Nowadays, rappers are about as common as disposable Bic lighters. As soon as you emit a flame, its met by the simultaneous flick of a competing Zippo. Way too common. Since there are so many embers cascading through the industry, Hip Hop could easily ignite a forest fire. Yet, in a world layered with candles, only few can keep ablaze. Only some come equipped with their own endless supply of lighter fluid, while the others lay around doing nothing, waiting for a refill.
And then there's the distinct exception.
In walks Maria IsaBelle Perez, roaring with the pint size presence of an enormous fireball. At first glance the eye discerns that she's skating on the softer side of Kermit's Rainbow Connection. But after being honored by her presence you come to realize the truth: she's about as cuddly as a kitten holding a ball of nitrogen.
Equipped with a lethal conversation that's backed by a wit of understanding. Smoldering with a heart for the movement, and laced with a pride for “Sota-Rico.” She encompasses so many astounding abilities perfectly packaged in her unassuming petite frame. A rapper, singer, actress, teacher, activist, poet… to say the least, Maria Isa is an Artist.
Isa was born and raised in St. Paul, but has always had one foot in MinneSota and the other firmly planted in her roots of Puerto Rico. She's gained notoriety in the community for her infectious music, being both a rapper and a sultry songstress who is easily compared to artists like Lauren Hill and Alicia Keys. Her music is quite unique --a spicy blend of “Spanglish” lyricism over Hip Hop and Reggaeton rhythms. Rather than being backed by manufactured beats, whether she's in the studio or at a live performance, her music is always amplified by an authentic purity, thanks to the skill set of her talented band The Baker's Dozen.
Having had a mother who was a philanthropist, and also embodying that same mentality of humanitarianism, she took her talent for rhyme slinging and filled the mic with a potency of purpose. Wanting a voice to promote change is how she molded her journey through music. “I wanted to preach to people in a different way about social justice, but rather than behind a podium, I chose to do it under the rhythm,” she said. “At one point, I was flowing about nice kicks and stuff and I still do from time to time, but it's also about what means more to you? Lexus? Who knows if the company will be around in 25 years, their company might drown. But my people, they're still going to be here, and they don't want to be in the same predicament that this economy is in right now. The mission is to have a voice behind the music, and a voice in front of the music.”
Gearing up for the highly anticipated release of her second album Street Politics, Isa’s excited to bring life to an important message and hopes it will encourage her audience to embrace well-thought change. “Street Politic, is a balance of the government and the people. It's a balance of the streets. You've got your block, and you've got Sesame Street going down,” she said. “You've got different people, different shades, but it's the same street just different stories. People are probably waiting for a gangsta album, but this is me being a gangsta's daughter and speaking out.”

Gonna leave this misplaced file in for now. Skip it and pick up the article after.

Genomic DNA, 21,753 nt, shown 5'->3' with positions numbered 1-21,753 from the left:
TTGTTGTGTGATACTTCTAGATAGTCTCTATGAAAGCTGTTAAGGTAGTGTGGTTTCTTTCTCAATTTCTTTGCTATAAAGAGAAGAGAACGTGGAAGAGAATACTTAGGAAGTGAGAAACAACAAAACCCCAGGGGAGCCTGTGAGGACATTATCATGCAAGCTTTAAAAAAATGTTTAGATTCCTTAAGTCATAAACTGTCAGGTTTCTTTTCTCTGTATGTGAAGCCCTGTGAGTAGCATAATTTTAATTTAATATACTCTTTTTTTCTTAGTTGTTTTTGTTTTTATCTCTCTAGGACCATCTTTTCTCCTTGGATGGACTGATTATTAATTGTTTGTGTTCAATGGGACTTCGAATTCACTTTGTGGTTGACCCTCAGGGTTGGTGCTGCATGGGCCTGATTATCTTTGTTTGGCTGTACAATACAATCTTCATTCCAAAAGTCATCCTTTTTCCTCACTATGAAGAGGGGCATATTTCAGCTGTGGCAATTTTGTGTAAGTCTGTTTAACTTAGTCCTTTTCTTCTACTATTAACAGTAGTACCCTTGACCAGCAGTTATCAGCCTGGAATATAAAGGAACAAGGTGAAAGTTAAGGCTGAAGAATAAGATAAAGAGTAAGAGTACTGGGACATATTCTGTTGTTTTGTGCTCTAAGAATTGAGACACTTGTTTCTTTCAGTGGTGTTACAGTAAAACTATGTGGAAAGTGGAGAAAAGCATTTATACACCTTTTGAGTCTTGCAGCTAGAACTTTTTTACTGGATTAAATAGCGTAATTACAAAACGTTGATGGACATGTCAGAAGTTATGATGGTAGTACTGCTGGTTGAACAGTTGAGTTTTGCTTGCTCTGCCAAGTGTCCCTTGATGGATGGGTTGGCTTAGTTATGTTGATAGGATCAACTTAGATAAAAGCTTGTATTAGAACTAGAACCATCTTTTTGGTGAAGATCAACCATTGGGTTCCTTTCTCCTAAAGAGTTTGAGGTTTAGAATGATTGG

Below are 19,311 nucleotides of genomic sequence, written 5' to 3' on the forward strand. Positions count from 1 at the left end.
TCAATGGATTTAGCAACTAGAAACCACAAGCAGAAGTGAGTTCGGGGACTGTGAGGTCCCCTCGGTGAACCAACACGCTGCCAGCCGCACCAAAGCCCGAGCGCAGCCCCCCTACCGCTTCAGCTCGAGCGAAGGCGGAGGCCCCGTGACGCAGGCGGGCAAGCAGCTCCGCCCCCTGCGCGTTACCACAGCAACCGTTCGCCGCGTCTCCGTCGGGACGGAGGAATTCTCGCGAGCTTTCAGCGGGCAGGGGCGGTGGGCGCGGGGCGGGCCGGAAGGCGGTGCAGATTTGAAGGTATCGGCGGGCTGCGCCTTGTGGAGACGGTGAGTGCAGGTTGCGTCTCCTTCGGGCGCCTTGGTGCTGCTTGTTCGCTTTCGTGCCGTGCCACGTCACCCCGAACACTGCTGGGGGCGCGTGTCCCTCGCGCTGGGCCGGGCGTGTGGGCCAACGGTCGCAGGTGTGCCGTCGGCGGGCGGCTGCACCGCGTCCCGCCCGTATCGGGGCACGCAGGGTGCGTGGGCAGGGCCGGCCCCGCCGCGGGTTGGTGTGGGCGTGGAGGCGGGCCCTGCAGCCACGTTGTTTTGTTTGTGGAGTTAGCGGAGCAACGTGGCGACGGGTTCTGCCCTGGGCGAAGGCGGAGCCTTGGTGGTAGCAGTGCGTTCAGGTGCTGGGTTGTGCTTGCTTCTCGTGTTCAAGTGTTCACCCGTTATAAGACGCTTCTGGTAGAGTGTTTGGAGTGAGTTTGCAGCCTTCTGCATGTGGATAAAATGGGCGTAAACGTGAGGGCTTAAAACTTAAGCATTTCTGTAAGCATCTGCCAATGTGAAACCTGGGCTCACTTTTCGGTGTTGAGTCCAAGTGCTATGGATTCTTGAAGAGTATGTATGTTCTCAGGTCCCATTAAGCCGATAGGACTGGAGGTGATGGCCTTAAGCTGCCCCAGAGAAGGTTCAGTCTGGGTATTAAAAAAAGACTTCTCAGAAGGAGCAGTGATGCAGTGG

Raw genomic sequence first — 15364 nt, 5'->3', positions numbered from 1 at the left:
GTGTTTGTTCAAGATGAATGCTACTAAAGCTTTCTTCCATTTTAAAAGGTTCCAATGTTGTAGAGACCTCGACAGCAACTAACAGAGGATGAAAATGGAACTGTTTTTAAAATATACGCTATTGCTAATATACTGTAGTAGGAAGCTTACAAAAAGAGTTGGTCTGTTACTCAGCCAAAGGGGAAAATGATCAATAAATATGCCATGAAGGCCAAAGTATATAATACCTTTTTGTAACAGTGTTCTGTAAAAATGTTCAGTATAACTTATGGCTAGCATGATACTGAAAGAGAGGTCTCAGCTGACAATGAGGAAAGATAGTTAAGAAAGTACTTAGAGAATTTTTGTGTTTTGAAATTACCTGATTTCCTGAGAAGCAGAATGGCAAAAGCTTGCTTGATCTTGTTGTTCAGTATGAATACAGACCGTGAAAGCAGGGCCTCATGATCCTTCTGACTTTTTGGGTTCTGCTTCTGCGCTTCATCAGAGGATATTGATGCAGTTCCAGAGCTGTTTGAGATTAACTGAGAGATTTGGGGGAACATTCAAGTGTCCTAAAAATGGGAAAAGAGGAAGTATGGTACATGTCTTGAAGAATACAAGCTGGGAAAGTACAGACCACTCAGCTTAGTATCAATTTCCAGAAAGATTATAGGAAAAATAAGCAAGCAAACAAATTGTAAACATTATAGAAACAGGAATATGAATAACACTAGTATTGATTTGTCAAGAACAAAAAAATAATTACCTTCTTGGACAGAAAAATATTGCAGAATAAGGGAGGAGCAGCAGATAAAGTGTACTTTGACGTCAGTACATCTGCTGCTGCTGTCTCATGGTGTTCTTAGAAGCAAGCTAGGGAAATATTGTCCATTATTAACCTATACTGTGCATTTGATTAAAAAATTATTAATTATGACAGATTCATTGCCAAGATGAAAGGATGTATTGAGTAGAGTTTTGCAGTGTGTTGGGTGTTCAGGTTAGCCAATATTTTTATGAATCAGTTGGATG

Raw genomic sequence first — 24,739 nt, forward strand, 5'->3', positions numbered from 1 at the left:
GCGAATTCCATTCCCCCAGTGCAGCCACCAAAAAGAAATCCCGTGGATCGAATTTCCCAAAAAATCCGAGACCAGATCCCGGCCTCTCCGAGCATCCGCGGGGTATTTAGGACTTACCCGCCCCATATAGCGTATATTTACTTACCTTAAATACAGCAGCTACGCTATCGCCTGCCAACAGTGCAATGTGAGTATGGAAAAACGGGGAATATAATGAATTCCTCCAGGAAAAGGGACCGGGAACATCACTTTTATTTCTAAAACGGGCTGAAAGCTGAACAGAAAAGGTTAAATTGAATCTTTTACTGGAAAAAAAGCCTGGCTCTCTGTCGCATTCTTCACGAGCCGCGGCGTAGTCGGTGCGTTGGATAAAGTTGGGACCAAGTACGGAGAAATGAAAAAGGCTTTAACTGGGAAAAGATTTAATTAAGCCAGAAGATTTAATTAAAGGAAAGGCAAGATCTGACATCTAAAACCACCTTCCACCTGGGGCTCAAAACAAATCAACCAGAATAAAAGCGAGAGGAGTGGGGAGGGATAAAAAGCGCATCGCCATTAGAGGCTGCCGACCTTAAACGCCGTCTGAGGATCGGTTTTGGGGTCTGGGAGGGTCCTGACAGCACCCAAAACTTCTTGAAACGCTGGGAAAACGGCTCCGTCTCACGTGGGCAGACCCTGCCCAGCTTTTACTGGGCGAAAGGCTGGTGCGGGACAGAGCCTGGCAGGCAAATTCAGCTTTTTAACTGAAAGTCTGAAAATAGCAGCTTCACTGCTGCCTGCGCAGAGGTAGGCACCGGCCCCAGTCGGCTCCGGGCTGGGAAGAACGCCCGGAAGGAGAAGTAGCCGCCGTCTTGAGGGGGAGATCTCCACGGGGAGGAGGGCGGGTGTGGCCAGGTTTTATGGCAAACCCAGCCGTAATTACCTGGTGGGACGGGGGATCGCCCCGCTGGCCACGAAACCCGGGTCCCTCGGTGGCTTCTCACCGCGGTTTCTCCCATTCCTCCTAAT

In the Twin Cities, she's amassed a significant cult following, and on the East Coast and in Puerto Rico she's becoming an arc to get under. But apart from her growing bulb under the glow of her own spotlight, her life apart from the stage doesn't stray from the elements of her mic mission. She's an alumn and now a teacher at the El Arco Iris Center for the Arts, a non profit organization created to elevate the Latino community. Her everyday lifestyle is saturated with a pride for her culture, and her mission through each endeavor is continually preserving her Latino roots. “Without your culture you become a descendent. You lose what you want to represent,” she says. “This is who I am. Everything I do in life flows, maybe on a different rhythm or a different influence, but it all comes together in the end.”
She's all set for her CD Release Party for Street Politics at First Avenue's Mainroom on June 6, hosted by her good friend and frequent collaborator Muja Messiah. Soon after she'll begin preparing for an appearance at the Puerto Rican Day Festival in NYC on June 13 and 14. By the end of summer she'll test out her acting skills for the large screen, when she begins work in California on an upcoming independent film.
In a world full of budding flames that ride the coal of a roaring fire, the others are likely just sparks, but Maria Isa is an eternal flame.
To learn more about Maria Isa and her music, please visit, www.sotarico.com or www.myspace.com/mariaisalolita
To learn more about El Arco Iris Center for the Arts, please visit, www.elarcoirismn.org